Maria had contracted HIV from Flyskee. Flyskee, was young, uneducated and an IV drug
user. He didn't know about his HIV status, in fact he probably did not know much about AIDS at all. Back then, they didn’t know about the safety of condoms, they did not know about safe sex. Maria didn't know Flyskee was an IV drug user, and this too was before the needle sharing prevention programs were available. Some years later Maria heard Flyskee had died of AIDS. She really did not know how to feel about his death. She was sad, and she was angry, angry that Flyskee had done this to her. She was living in a black hole.
That was in 1991, one year after congress enacted the Ryan White CARE Act, which allowed care for persons suffering from HIV and AIDS to receive treatment, drug treatment, which at that time, consisted of roughly three antiretroviral drugs. Maria, like many people who were told they had AIDS, fell into a deep depression, and thought about suicide. After all, what did she have to live for? She feared telling her family, she went through periods of denial, and did not know where to turn. It was at this time, that she reunited with her mother in Miami, and finally told her, she had AIDS. Not knowing much about the disease herself, Maria’s mother turned to prayer, and they agreed to keep it to themselves and tell no one else in the family. The stigma attached with AIDS was so strong, Maria and her mother both feared being ostracized from their family and community. It was too strong for either of them to deal with at that time. Much of the information on HIV/AIDS was published in English; so many non-English speaking patients did not understand the need to get on medication as soon as they were diagnosed. Many in the Hispanic community in 1991 thought AIDS was the “gay person’s disease”. Some people thought you had to be rich, or have good medical insurance to afford treatment. Maria and her mother did not know where to turn. They were confused, and felt like no one would help them if they disclosed Marias condition.

Maria tried to keep busy never knowing how much time she had left in her life. She volunteered and learned more about the disease that affected her and so many others. She trained with the International Red Cross, took classes with Orasure to become a pre and post counselor for HIV/AIDS services. She knew from her classes that there were many people who needed to get the correct AIDS/HIV information, and treatment. She knew also that they responded to her, and listened to her, and that she could help. She felt, even in those dark days in the beginning that she had a new life mission. Feeling like she suddenly had a purpose, Maria felt revitalized about what her life should become. Maybe having AIDS was a message, for her to speak for those who were afraid to speak, to teach those who needed to learn. Maria finally had a life mission.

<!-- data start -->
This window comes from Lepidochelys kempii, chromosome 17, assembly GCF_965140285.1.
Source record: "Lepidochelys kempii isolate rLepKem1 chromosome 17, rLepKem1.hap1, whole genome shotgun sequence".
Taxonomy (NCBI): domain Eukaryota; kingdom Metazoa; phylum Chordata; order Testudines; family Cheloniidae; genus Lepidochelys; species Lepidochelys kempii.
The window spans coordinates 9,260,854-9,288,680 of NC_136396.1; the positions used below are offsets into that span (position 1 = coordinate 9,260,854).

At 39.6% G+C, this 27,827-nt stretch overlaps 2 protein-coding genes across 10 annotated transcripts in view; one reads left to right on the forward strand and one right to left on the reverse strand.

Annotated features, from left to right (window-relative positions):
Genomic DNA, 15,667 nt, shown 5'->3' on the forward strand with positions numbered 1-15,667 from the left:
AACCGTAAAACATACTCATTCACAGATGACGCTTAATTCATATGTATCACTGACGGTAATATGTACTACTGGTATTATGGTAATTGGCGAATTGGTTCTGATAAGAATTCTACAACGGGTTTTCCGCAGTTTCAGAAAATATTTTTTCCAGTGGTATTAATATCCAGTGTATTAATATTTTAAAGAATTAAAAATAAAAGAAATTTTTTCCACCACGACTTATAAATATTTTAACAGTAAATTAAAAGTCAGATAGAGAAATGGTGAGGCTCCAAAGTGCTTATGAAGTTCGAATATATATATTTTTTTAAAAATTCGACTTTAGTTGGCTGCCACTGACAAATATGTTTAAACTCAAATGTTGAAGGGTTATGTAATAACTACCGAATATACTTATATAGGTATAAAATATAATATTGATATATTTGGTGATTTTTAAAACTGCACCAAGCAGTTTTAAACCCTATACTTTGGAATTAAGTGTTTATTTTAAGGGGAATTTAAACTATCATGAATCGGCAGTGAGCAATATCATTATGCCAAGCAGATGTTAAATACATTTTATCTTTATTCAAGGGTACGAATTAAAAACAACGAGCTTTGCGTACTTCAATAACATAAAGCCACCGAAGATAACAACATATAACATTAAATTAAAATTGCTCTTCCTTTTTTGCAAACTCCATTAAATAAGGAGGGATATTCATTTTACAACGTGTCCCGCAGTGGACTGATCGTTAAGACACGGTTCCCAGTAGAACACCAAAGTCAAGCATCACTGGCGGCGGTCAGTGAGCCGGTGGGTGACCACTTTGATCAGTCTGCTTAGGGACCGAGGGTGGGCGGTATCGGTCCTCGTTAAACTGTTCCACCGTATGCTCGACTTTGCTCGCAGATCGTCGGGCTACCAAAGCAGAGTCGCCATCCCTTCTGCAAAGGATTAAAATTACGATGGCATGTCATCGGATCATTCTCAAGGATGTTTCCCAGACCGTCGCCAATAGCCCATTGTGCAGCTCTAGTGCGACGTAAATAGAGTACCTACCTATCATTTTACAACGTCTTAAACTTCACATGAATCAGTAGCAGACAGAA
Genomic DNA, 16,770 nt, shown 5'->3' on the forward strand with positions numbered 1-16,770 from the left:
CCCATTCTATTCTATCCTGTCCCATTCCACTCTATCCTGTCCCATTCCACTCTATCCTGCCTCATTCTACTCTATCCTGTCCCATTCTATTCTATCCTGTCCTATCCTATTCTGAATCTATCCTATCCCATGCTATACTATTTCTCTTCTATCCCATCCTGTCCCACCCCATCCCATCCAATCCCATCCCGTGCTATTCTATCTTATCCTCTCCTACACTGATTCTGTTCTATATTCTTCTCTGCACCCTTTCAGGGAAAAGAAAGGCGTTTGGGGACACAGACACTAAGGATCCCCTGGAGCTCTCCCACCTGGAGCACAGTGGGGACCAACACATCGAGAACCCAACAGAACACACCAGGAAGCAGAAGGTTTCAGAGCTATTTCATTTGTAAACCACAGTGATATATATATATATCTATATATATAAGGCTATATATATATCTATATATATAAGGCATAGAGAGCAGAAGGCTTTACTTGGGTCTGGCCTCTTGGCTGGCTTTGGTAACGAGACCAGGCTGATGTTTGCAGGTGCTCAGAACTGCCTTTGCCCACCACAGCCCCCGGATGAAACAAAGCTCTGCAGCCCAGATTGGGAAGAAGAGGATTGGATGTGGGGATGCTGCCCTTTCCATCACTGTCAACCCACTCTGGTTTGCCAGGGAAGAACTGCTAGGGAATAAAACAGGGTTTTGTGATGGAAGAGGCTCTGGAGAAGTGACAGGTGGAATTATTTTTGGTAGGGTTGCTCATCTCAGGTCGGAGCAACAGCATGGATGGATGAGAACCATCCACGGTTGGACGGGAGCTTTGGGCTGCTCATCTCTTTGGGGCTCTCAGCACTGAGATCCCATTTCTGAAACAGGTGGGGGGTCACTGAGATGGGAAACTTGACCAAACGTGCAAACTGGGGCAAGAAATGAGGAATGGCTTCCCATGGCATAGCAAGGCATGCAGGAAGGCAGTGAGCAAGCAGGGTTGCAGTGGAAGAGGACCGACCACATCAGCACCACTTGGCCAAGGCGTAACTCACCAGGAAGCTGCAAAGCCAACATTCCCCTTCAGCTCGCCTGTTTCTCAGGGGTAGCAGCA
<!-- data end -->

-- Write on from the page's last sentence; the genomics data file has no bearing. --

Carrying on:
Unfortunately, being in her HIV denial, and after going without medication for many years after her diagnosis, Maria’s illness started to get worse. She tried eating health food, and living the best life she could live, but with AIDS, you can never really feel safe, with AIDS it never really goes away. She started suffering from some of the symptoms that all HIV/AIDS patients experience, nausea, fever, fatigue. Knowing she would be dead in a few years if she did not seek medical treatment Maria knew that avoidance and denial were not going to help her. Her symptoms were like other patients with AIDS. Nausea, diarrhea, and vomiting, all of which can last for months, all of which will wear down any patient, taking every ounce of strength a body has. Thrush in the mouth and painful mouth sores are also common, which cause loss of appetite in patients who need to eat the right foods in order to retain their strength. Many, people, including Maria, suffered from a painful condition that includes tingling and needle-like stabbing in their feet called neuropathy. So bad can the pain be with neuropathy, some people can barely walk. Maria discovered that even a simple cold could cause her to be ill for weeks, and she had difficulty recovering. Untreated, AIDS will eventually lead to death. Medication is the only answer.

Marias mother returned to Columbia leaving Maria in the United States to get treatment. Alone, sick and scared, Maria faced an uncertain future. Her infectious disease doctor retested her and told her that her CD4 T-cell count was 39, dangerously low. CD4 cells are one particular type of immune cell that helps the body fight off infection, and tests to monitor CD4 cells are considered a major factor in determining how a patient will respond to antiretroviral therapy. Often times the central nervous system is affected, resulting in memory loss, headaches, unusual nightmares. Some patients develop Kaposi’s sarcoma, painful sores all over their bodies. Maria’s immune system was so compromised; she was dangerously close to death. Maria knows, “If the disease isn’t bad enough, the side effects of some of the medication are even worse. “Some drugs are toxic, they kill the virus, but are very hard on the body”, still she continued to take her medication, despite the side effects. She wanted to feel better, and she was willing to give the medication a chance. Every day is a struggle for Maria, and for the thousands of people like her, but she herself will never give up hope for a cure.